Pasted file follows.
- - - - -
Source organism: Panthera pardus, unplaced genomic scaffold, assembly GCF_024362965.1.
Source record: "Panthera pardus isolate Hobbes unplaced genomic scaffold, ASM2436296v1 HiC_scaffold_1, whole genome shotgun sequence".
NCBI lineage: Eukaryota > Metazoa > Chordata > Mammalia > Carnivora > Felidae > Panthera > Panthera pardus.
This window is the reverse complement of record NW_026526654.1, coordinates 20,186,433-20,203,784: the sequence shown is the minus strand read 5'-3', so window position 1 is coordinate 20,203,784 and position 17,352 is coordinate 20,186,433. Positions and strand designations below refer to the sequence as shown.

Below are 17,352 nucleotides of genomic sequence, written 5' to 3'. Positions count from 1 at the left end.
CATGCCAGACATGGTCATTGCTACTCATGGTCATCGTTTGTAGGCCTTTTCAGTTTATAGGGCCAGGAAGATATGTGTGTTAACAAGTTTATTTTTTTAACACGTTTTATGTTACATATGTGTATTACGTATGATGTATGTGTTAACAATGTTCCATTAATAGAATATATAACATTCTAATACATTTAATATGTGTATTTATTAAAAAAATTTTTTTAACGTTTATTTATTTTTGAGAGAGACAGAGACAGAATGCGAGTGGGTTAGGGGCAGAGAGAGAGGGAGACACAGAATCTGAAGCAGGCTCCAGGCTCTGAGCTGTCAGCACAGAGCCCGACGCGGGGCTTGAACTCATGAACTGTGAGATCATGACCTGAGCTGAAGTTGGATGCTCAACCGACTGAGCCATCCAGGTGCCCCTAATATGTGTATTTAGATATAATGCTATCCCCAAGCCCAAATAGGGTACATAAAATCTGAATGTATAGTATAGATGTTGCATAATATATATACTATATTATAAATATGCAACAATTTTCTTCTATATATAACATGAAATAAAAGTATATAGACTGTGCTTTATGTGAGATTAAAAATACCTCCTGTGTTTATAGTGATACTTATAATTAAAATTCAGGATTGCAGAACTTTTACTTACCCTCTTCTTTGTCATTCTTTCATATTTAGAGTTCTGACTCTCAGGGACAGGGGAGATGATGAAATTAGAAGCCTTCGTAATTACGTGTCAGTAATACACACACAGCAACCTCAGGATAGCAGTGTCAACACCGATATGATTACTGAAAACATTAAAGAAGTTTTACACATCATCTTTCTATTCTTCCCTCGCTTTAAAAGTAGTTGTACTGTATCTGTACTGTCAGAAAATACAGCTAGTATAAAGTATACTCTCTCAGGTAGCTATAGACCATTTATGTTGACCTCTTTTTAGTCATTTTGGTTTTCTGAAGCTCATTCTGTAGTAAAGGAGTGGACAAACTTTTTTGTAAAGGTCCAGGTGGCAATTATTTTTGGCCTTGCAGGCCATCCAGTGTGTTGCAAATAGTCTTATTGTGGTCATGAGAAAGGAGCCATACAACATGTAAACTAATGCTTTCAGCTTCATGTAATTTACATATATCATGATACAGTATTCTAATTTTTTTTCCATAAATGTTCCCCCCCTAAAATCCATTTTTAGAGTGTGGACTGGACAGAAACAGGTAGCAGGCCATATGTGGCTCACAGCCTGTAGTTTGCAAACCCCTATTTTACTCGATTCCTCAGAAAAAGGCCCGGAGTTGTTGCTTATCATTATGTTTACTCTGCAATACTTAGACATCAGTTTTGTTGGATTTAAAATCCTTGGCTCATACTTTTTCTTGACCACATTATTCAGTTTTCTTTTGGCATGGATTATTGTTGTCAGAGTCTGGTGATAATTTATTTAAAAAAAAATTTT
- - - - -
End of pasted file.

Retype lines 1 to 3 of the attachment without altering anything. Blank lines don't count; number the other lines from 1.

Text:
Source organism: Panthera pardus, unplaced genomic scaffold, assembly GCF_024362965.1.
Source record: "Panthera pardus isolate Hobbes unplaced genomic scaffold, ASM2436296v1 HiC_scaffold_1, whole genome shotgun sequence".
NCBI lineage: Eukaryota > Metazoa > Chordata > Mammalia > Carnivora > Felidae > Panthera > Panthera pardus.